as the sun sets, casting ominous shadows over the ruins. Miles Edmund Cotman
's rich, bright watercolour takes a viewpoint surely much inﬂuenced by his father's etching, with a similarly threatening sky. Perhaps the most dramatic of all must be Henry Bright
's magniﬁcent oil of 1847, subtitled "Thunderstorm clearing off." Bright had a successful career and was known for his mastery of different media. He exhibited this oil at the RA in London in 1847, where it was criticized in the Athenaeum magazine for a "dexterity & ﬂippancy of execution, pushed to the extreme – as seen in the handling of the clouds with the palette knife…" By contrast the Art Union reviewer praised it as "a picture of uncommon power, truly beautiful production…" Fortunately it is now part of the Norfolk Museum collections.
St Benet's popularity with artists also drew early Norfolk photographers. Contemporary with Bright's oil, an 1847 photograph by Harold White shows the mill in good working order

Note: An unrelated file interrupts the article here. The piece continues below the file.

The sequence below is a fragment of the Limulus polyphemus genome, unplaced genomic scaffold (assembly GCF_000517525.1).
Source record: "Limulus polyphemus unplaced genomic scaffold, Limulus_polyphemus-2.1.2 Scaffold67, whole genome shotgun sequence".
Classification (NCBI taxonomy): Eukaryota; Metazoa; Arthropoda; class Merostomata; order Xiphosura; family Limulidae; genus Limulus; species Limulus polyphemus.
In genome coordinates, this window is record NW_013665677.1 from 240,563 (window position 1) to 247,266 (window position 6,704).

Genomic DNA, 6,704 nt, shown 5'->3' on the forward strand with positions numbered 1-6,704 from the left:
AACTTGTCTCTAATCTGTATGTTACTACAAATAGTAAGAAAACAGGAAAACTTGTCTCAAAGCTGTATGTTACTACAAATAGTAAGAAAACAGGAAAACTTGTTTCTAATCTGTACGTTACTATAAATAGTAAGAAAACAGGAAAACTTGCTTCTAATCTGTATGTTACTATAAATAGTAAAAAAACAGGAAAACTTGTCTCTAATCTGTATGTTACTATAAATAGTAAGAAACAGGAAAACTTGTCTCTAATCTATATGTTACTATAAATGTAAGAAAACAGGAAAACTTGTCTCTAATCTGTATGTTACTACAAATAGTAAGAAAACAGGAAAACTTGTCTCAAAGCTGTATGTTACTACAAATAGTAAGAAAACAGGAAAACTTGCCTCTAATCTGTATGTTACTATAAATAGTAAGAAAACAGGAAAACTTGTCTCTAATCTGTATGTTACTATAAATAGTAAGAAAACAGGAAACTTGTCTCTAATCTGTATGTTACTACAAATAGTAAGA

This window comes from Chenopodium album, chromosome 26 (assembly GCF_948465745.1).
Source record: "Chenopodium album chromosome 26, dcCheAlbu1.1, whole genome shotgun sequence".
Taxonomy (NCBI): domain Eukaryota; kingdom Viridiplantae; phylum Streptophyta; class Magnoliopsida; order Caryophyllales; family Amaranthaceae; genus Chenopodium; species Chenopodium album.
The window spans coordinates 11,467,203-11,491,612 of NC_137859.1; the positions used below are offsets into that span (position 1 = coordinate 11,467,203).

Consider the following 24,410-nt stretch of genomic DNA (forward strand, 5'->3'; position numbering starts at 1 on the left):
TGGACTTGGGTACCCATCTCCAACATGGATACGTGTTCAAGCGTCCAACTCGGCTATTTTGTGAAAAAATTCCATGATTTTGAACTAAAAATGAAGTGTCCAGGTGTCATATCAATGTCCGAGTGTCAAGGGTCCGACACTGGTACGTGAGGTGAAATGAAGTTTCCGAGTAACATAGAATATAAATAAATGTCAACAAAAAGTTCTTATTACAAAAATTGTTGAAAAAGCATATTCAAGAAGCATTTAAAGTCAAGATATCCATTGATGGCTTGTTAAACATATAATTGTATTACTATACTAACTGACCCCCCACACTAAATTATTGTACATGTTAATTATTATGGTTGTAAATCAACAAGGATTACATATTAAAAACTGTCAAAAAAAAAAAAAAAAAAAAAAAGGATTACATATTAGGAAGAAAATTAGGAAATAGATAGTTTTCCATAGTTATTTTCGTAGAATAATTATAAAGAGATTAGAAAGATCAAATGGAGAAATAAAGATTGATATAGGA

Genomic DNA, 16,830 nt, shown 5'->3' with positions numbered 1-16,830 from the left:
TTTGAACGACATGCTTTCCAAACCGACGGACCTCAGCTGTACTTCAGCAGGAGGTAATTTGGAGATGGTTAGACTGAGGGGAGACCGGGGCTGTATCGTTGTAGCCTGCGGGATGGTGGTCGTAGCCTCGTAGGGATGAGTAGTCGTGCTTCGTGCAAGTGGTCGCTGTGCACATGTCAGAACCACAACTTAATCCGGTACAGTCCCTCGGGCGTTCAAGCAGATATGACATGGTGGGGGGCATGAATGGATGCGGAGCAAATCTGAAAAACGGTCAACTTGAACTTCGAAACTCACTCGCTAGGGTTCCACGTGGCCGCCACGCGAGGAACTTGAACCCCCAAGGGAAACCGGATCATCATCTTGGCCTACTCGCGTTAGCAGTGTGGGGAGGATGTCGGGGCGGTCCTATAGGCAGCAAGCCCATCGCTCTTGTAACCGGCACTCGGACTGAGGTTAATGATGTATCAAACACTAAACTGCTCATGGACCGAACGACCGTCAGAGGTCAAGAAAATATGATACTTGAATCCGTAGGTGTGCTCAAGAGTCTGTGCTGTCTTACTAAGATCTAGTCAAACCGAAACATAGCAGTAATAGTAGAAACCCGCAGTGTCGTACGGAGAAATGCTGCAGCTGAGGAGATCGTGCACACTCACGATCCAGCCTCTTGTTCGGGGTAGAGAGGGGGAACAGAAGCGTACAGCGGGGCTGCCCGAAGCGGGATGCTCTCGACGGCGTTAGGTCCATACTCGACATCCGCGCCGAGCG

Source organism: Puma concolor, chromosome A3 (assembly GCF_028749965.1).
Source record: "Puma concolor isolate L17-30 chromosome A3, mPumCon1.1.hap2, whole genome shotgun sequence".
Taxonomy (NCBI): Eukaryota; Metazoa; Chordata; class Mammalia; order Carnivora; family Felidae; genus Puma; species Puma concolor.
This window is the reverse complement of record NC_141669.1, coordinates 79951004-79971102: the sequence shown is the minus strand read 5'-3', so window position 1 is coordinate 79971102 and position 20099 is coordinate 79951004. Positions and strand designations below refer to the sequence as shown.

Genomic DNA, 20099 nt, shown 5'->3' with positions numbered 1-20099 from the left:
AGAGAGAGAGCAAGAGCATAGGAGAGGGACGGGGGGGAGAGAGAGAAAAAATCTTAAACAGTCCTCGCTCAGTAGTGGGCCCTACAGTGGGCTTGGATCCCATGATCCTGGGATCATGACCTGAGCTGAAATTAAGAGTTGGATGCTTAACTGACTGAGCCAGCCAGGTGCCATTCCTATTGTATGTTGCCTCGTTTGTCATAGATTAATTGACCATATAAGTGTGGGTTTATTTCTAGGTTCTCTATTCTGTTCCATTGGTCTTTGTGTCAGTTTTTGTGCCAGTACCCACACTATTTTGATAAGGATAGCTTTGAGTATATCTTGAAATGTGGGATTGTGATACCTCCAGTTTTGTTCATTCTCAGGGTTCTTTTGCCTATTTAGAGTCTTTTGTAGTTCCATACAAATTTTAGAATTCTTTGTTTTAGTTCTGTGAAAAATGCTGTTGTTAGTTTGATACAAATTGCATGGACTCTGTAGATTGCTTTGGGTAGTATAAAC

. By the time of George C Davies' 1883 study, however, it too is becoming an enimatic ruin
Throughout the twentieth century the popularity of St Benet’s as a subject for painters never dimmed. Edward Seago
, who lived locally, achieved widespread success in his own lifetime and was a particular favourite of the royal family. St Benet’s Abbey is among his many depictions of the rural East of England. Indeed few Norfolk-based artists have failed to tackle the gatehouse ruin against an East Anglian sky.
The painting forming the backdrop to this web-page shows St Benet’s in the snow and is by Linda Matthews
, who runs the nearby Broad Skies Gallery at Ludham Bridge. As popular tourism has opened up the Broads, fresh representations of the iconic gatehouse and mill feature in many visitors’ sketchbooks. Our art gallery shows some of the works both amateur and professional artists have captured of this special place. Do take a look, and if you’re inspired to, share your own depiction with us.